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beta-catenin is involved in E-cadherin-mediated cell adhesion, intracellular signal transduction, and also interacts with adenomatous polyposis coli (APC) protein. We previously found that 31% of colorectal adenomas and 84% of carcinomas showed reduced membranous staining of beta-catenin, while 46% of adenomas and 79% of carcinomas displayed beta-catenin nuclear expression. Importantly, a reciprocal relationship between reduced membranous and increased nuclear beta-catenin expression was demonstrated in the development from adenoma to carcinoma. To clarify whether this relates to an abnormality of the APC gene ( APC), we have now studied allele loss in microdissected tissues from 74 adenomas and 21 carcinomas (sporadic cases, previously immunostained for beta-catenin) by analysis of the microsatellites D5S346, D5S82 and D5S299. Fifty-five tumors (57.8%) showed allele loss at APC (no difference between adenomas and carcinomas). Thirty-one of these 55 (31/55, 56.4%) displayed both increased nuclear localization and reduced membranous staining of beta-catenin, and thirteen tumors (13/55, 23.6%) manifested either nuclear expression without changes in membranous expression or reduced membranous staining without nuclear expression (9 and 4 cases, respectively), while 11 (11/55, 20.0%) preserved normal membranous expression. Adenomas and carcinomas showing both nuclear and reduced membranous expression of beta-catenin, compared with those with normal membranous expression, tended to show allele loss ( P<0.01). In addition, 24 (24/95, 25.6%) tumors showed a change in the pattern of beta-catenin expression, but did not exhibit allele loss. These results suggest that although there may be a number of mechanisms responsible for changes in beta-catenin expression in colorectal tumors, dysfunction of APC may be the major cause of this phenomenon.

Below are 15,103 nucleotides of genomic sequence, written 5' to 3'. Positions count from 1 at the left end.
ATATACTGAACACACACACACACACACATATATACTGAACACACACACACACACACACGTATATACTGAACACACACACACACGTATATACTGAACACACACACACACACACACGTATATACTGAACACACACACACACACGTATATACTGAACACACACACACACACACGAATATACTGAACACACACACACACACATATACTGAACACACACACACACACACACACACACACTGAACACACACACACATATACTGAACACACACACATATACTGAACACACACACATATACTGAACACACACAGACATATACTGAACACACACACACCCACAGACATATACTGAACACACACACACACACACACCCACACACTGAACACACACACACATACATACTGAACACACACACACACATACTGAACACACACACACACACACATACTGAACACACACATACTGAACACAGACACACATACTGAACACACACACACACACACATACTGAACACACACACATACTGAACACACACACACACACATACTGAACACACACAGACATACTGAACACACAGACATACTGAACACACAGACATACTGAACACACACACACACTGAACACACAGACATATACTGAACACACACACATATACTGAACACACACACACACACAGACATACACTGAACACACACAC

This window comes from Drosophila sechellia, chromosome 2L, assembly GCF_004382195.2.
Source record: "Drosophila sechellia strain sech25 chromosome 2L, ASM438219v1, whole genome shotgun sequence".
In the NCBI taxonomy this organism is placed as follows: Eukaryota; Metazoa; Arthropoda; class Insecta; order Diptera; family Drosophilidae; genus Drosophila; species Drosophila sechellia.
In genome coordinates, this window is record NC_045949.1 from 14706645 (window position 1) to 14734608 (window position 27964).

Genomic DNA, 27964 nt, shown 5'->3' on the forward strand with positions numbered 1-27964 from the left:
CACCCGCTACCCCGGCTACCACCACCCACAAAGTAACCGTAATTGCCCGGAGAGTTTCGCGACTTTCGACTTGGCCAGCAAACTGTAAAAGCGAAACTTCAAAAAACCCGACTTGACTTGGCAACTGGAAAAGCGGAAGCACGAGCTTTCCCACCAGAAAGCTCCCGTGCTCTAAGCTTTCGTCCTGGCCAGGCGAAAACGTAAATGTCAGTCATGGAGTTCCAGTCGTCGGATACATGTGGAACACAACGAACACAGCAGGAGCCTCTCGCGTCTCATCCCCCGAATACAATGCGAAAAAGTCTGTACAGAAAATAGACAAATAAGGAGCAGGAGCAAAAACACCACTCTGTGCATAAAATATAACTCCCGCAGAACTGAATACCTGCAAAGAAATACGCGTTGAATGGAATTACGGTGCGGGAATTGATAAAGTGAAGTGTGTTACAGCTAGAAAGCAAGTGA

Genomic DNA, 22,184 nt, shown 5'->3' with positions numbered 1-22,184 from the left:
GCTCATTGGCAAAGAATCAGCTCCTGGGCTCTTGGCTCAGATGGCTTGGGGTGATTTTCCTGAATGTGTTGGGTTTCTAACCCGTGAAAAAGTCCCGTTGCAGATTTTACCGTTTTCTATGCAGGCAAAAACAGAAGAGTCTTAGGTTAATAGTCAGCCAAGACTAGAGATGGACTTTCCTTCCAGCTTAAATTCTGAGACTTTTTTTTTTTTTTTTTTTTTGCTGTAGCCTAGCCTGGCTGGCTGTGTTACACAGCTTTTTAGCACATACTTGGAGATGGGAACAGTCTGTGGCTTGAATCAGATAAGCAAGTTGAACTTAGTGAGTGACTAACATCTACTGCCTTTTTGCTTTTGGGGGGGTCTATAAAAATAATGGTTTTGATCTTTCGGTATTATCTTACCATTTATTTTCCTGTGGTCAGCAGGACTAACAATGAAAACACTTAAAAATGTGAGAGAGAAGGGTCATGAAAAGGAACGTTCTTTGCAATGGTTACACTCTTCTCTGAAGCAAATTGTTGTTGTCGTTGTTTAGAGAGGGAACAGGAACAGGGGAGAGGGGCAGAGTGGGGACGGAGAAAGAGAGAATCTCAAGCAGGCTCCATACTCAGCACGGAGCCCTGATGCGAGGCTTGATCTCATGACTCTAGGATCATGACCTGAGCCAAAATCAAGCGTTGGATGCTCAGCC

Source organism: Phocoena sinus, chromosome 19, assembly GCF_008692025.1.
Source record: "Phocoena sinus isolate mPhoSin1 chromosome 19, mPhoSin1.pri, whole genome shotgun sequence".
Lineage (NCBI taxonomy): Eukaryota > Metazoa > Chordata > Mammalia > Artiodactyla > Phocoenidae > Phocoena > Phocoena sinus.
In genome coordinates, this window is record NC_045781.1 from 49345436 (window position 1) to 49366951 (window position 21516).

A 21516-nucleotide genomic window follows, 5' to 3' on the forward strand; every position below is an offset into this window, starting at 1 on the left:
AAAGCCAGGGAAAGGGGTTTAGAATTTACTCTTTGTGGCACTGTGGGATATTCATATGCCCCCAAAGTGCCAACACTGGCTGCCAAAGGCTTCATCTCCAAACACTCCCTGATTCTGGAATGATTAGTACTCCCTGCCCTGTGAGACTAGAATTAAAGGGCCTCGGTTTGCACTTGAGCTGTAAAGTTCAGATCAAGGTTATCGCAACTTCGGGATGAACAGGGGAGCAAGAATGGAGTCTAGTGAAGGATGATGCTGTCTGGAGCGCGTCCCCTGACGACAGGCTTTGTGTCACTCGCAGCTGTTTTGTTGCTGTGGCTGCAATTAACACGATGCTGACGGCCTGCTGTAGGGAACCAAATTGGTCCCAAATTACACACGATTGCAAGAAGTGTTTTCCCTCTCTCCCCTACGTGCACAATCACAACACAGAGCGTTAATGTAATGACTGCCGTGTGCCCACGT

Original publication

DOI

10.1007/s00428-001-0570-0

Type

Journal article

Journal

Virchows Arch

Publication Date

04/2002

Volume

440

Pages

362 - 366

Keywords

Adenoma, Carcinoma, Colorectal Neoplasms, Cytoskeletal Proteins, DNA, Neoplasm, Dissection, Genes, APC, Humans, Immunohistochemistry, Loss of Heterozygosity, Micromanipulation, Microsatellite Repeats, Polymerase Chain Reaction, Trans-Activators, beta Catenin